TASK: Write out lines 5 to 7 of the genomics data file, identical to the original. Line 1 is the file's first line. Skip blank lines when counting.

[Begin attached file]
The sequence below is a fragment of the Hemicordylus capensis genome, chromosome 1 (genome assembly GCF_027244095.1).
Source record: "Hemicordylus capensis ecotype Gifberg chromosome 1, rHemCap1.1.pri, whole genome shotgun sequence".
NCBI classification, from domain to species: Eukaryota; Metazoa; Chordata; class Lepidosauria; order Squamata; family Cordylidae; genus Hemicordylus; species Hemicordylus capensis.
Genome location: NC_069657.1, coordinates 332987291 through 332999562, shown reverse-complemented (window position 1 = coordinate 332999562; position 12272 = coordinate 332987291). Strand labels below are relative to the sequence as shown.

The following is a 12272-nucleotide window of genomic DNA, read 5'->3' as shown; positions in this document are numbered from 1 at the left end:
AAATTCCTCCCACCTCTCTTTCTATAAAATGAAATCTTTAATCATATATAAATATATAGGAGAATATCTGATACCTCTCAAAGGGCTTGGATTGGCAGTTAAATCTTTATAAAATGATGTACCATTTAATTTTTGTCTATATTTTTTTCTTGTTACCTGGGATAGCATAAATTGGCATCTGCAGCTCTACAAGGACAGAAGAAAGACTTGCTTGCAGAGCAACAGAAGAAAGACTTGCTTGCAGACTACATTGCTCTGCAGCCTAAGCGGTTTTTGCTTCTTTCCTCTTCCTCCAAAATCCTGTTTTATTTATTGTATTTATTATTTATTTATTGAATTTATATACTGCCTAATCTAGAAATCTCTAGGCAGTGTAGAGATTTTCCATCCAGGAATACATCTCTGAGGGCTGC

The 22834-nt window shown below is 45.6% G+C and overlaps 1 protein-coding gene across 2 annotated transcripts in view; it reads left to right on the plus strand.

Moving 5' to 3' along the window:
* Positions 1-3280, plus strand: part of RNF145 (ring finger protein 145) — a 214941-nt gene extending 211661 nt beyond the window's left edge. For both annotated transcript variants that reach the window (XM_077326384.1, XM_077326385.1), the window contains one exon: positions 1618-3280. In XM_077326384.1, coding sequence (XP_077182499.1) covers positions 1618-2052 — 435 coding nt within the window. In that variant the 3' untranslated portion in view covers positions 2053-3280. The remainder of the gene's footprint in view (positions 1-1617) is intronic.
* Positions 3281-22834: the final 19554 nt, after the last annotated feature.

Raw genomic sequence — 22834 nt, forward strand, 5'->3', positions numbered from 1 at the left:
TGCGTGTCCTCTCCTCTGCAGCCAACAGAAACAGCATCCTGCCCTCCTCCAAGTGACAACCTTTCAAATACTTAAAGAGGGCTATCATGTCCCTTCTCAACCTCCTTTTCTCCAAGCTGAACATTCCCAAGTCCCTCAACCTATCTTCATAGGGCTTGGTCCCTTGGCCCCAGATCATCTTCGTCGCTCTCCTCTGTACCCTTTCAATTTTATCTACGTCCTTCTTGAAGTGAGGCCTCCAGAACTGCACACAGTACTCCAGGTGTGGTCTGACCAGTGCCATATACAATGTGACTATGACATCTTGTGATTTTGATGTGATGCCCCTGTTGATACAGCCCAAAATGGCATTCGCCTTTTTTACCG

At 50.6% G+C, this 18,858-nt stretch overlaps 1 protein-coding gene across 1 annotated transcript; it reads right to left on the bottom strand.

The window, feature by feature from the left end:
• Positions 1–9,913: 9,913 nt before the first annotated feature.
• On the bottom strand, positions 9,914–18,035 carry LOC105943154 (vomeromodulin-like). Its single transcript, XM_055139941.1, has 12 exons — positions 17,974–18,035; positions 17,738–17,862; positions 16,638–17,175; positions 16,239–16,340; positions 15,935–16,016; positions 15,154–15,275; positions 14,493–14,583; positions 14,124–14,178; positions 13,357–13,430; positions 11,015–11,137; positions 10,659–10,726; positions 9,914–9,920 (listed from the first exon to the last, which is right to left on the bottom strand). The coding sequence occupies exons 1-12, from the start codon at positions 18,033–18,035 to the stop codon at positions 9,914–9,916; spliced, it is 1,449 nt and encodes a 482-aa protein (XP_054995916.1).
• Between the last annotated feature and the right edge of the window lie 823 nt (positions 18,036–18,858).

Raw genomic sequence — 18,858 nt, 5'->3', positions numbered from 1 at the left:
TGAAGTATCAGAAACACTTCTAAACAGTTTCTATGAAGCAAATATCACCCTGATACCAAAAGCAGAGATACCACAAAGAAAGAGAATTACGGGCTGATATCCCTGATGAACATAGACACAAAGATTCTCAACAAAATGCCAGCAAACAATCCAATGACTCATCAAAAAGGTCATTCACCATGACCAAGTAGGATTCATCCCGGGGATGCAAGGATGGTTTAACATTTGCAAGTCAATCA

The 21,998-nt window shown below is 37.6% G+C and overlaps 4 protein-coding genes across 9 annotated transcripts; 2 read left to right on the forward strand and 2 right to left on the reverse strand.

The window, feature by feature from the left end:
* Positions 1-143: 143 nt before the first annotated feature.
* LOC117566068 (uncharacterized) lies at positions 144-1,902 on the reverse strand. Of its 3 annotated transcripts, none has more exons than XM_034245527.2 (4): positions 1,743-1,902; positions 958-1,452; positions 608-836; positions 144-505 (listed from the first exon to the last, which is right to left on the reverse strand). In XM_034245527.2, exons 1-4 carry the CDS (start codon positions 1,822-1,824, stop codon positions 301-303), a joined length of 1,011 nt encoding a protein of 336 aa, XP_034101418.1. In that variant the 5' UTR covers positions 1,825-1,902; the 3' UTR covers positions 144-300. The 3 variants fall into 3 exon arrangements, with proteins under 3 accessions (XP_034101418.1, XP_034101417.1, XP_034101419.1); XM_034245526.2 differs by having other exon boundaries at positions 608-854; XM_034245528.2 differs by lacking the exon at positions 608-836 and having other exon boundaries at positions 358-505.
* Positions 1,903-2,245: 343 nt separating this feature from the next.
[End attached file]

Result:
The following is a 12272-nucleotide window of genomic DNA, read 5'->3' as shown; positions in this document are numbered from 1 at the left end:
AAATTCCTCCCACCTCTCTTTCTATAAAATGAAATCTTTAATCATATATAAATATATAGGAGAATATCTGATACCTCTCAAAGGGCTTGGATTGGCAGTTAAATCTTTATAAAATGATGTACCATTTAATTTTTGTCTATATTTTTTTCTTGTTACCTGGGATAGCATAAATTGGCATCTGCAGCTCTACAAGGACAGAAGAAAGACTTGCTTGCAGAGCAACAGAAGAAAGACTTGCTTGCAGACTACATTGCTCTGCAGCCTAAGCGGTTTTTGCTTCTTTCCTCTTCCTCCAAAATCCTGTTTTATTTATTGTATTTATTATTTATTTATTGAATTTATATACTGCCTAATCTAGAAATCTCTAGGCAGTGTAGAGATTTTCCATCCAGGAATACATCTCTGAGGGCTGC

The 22834-nt window shown below is 45.6% G+C and overlaps 1 protein-coding gene across 2 annotated transcripts in view; it reads left to right on the plus strand.